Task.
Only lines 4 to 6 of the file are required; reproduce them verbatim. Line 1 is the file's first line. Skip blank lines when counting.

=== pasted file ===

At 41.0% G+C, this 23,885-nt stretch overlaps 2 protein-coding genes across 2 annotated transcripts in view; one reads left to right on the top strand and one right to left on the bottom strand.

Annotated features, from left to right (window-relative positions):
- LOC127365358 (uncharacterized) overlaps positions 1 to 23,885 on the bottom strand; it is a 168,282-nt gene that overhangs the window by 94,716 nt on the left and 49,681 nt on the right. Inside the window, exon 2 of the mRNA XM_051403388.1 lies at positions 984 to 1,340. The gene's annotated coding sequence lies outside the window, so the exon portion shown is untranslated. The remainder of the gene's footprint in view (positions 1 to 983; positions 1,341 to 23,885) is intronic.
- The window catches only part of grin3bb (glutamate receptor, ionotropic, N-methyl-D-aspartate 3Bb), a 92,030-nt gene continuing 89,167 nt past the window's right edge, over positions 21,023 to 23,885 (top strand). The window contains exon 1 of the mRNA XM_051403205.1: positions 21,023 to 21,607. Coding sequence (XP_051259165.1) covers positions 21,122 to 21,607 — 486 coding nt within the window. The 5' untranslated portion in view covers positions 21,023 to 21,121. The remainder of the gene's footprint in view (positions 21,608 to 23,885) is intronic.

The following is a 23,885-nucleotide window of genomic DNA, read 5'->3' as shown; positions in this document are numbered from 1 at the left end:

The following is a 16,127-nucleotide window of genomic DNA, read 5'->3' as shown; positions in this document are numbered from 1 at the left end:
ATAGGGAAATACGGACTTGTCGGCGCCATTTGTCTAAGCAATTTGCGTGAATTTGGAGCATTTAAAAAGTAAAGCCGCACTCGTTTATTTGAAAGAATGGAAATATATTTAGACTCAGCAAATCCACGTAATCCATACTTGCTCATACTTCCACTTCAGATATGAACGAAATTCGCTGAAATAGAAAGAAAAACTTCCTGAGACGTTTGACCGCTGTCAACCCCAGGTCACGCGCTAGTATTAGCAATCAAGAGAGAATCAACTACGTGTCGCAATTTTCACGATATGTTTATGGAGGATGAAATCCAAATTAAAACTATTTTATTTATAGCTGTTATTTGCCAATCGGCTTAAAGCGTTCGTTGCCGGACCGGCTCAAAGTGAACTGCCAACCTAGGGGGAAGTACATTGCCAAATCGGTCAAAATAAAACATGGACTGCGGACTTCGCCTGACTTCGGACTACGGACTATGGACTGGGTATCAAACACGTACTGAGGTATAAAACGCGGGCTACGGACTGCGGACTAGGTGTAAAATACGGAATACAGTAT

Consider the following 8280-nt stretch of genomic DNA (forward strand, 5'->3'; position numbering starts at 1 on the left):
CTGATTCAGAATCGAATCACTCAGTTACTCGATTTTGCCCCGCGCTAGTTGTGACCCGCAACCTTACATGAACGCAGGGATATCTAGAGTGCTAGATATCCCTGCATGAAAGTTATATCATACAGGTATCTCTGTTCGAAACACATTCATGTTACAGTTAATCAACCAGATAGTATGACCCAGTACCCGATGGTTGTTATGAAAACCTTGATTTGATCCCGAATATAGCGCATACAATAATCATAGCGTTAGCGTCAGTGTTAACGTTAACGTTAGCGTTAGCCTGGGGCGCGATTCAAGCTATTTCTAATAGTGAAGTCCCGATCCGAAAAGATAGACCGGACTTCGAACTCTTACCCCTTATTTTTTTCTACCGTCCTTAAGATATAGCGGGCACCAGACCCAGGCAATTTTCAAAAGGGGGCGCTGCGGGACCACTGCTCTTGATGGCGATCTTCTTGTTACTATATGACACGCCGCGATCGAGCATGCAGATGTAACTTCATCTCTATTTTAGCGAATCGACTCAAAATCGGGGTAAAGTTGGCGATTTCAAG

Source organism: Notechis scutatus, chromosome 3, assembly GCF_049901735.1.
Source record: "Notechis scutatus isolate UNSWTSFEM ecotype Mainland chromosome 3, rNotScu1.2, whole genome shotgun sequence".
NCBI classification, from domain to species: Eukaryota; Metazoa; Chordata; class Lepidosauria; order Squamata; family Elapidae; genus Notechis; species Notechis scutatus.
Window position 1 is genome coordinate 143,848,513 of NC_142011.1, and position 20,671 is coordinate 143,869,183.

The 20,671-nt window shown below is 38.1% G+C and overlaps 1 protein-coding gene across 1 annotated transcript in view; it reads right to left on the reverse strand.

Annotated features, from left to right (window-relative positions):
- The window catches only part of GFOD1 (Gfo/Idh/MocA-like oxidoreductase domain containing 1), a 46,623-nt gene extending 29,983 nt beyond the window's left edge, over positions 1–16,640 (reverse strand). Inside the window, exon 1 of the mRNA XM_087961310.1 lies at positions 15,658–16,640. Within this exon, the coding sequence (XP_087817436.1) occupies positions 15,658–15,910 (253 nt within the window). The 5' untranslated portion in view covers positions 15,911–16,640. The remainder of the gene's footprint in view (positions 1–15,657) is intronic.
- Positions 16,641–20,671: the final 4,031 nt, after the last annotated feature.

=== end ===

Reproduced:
- The window catches only part of grin3bb (glutamate receptor, ionotropic, N-methyl-D-aspartate 3Bb), a 92,030-nt gene continuing 89,167 nt past the window's right edge, over positions 21,023 to 23,885 (top strand). The window contains exon 1 of the mRNA XM_051403205.1: positions 21,023 to 21,607. Coding sequence (XP_051259165.1) covers positions 21,122 to 21,607 — 486 coding nt within the window. The 5' untranslated portion in view covers positions 21,023 to 21,121. The remainder of the gene's footprint in view (positions 21,608 to 23,885) is intronic.

The following is a 23,885-nucleotide window of genomic DNA, read 5'->3' as shown; positions in this document are numbered from 1 at the left end:

The following is a 16,127-nucleotide window of genomic DNA, read 5'->3' as shown; positions in this document are numbered from 1 at the left end: